I’ve talked about the Purity Disk Horse until I’m blue in the face, even knowing it’s futile, and sometimes I question why I care so much or why I put so much effort in or why it bothers me so immensely when someone is Wrong On The Internet, and I think it boils down to this.
Fiction does not exist to sanitize the human condition into digestible chunks of happiness and warm fuzzy feelings. Fiction exists to expose the human condition right down to its marrow, to peel back all the layers of niceity and civilization that we have built for ourselves so we can live comfortably in human company and get to the animal root of our nature. Fiction exists to be a release valve for the necessary repression of our darker instincts, our intrusive thoughts, the fantasies that horrify us or titillate us or sometimes do both at the same time. Fiction exists as the safe environment where the deep, festering parts of our soul are laid bare in a way that is sometimes terrifyingly intimate. Fiction exists to tell stories that are gruesome, disturbing, visceral – the stories that make you question your complacency in a society where these things really happen, to make you engage with your own human condition in a state of self-reflection and examination.
When our children encounter something new and scary that they don’t understand, when they find out about the dark horrors of the world and that the layer of candyfloss we coat things in when they’re younger is fabricated out of a desire not to see them hurt, we have a responsibility to make them engage with it. Avoiding the darkness will only make them fearful and ignorant. You must look the beast in the eye. You must say, “I know you, you live in my heart, I have seen you, and I cannot let you out in my reality, so I will let you out in my fantasy instead.”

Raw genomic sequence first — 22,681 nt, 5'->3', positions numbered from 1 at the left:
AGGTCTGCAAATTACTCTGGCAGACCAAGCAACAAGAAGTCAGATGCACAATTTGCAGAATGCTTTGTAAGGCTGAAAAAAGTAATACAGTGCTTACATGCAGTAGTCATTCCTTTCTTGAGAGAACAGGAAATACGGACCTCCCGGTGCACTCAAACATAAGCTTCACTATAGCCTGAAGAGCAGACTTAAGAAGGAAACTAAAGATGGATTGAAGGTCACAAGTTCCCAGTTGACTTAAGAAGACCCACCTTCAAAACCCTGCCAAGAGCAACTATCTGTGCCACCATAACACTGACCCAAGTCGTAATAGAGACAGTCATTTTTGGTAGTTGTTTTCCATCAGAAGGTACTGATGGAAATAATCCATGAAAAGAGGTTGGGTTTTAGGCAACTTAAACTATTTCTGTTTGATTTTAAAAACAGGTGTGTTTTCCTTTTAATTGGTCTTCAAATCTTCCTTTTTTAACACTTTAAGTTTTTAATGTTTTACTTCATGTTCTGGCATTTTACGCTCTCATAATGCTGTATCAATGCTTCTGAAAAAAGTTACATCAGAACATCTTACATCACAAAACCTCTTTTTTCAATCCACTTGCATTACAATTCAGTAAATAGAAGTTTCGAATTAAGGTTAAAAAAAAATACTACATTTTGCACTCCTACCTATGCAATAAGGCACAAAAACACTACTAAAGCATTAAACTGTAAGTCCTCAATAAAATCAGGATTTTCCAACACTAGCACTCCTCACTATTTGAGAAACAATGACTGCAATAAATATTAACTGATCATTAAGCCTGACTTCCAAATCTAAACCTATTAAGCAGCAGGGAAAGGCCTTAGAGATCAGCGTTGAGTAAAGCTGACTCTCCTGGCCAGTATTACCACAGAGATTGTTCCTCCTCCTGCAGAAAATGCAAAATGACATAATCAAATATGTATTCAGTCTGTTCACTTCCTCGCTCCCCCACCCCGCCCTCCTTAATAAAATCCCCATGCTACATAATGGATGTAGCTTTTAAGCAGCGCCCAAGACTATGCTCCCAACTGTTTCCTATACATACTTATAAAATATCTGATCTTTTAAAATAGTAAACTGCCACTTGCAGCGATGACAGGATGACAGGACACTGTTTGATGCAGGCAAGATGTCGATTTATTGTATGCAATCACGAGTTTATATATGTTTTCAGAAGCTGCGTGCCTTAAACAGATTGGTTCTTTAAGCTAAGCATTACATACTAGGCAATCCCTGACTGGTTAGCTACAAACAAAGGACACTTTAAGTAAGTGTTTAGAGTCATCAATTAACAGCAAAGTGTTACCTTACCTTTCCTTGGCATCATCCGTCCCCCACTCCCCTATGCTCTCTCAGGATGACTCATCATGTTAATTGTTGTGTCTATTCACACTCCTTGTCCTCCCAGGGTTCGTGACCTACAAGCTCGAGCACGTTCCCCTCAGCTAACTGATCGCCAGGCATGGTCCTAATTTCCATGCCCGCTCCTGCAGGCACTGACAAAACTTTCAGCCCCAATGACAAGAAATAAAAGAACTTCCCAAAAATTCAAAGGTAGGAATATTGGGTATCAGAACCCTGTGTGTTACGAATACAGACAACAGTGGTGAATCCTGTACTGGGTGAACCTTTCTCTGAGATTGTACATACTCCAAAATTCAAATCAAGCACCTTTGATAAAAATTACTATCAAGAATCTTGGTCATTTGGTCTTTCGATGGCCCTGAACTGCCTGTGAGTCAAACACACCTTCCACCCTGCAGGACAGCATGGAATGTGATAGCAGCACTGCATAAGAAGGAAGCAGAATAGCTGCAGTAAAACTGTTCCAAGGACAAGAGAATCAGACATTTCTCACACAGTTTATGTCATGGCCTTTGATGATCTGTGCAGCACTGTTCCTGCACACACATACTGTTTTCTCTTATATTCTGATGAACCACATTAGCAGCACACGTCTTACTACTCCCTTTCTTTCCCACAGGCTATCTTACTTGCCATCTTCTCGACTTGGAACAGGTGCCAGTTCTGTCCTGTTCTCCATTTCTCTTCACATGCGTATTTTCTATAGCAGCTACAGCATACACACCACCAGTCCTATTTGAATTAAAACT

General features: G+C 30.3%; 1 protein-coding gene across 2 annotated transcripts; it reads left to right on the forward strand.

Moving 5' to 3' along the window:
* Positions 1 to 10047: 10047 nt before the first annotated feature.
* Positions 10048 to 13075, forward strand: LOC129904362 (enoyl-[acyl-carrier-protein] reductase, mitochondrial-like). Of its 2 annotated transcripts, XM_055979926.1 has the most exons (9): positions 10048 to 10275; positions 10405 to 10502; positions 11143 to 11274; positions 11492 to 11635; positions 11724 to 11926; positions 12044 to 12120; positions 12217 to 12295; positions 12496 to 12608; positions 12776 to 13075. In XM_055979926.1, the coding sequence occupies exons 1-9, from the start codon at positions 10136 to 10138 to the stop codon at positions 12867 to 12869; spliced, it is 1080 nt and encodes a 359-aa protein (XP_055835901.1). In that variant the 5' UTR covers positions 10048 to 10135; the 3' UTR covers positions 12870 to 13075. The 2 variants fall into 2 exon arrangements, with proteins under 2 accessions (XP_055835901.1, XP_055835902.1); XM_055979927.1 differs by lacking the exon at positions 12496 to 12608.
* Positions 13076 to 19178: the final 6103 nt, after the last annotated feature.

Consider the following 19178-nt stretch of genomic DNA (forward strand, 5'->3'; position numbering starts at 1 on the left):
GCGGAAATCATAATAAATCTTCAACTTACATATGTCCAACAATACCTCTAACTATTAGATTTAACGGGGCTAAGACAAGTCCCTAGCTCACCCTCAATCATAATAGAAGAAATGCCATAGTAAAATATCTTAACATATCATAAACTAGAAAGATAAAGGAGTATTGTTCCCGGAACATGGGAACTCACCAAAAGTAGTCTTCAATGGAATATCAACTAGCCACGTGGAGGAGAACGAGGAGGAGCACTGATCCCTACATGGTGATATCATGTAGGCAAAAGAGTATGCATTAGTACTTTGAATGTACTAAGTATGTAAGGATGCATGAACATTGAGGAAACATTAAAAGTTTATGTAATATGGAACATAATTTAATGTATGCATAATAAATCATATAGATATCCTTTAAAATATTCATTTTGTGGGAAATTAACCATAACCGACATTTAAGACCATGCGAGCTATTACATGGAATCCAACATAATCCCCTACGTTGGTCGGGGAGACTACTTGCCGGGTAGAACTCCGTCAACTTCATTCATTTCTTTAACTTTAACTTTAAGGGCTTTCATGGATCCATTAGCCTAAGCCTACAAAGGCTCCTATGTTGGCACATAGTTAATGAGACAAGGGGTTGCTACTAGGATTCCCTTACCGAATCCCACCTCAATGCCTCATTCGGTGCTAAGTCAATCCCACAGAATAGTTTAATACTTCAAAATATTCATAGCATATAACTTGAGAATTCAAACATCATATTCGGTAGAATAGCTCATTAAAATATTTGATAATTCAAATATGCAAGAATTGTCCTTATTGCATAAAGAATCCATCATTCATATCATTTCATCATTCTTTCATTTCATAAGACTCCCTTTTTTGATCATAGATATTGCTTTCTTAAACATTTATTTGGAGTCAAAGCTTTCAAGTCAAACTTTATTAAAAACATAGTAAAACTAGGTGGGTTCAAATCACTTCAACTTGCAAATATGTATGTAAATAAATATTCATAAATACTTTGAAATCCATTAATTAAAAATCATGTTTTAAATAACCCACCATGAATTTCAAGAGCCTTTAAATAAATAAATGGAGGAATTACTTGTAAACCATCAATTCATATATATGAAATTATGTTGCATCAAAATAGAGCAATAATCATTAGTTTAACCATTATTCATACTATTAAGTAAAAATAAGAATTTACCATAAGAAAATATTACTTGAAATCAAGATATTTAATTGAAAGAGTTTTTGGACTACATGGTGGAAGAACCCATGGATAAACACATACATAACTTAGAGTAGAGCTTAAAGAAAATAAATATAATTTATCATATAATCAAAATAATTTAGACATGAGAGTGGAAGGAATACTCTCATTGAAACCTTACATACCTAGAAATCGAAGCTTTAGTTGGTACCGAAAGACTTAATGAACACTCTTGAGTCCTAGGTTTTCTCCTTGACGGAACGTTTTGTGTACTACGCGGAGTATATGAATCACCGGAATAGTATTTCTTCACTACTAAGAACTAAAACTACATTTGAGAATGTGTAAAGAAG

The beast lives within all of us. Fiction is the way we tame it, and by taming it we learn how to fight the beasts that are let out into reality, the big ones that seem too massive to take on alone. Without the beast, without seeing it and knowing it and walking into its lair to learn what makes it tick, we never grow beyond the point in our lives when we truly believe that ignoring something horrible will make it go away.
Sometimes fiction can also be the balm that eases our spirit instead of the draught we take to purge the poison. Sometimes fiction can exist to give us hope, or to show us a world that really is coated with candyfloss, to give us a small amount of joy and an uplifting narrative in a place where it seems like the beast is all that rules. Those stories are also important, and are no less necessary to our human condition than the stories where we let the beast out to play. They cannot, however, be the only stories that exist. As long as the beast lives within us, we must let it feed, or it will feed on us instead.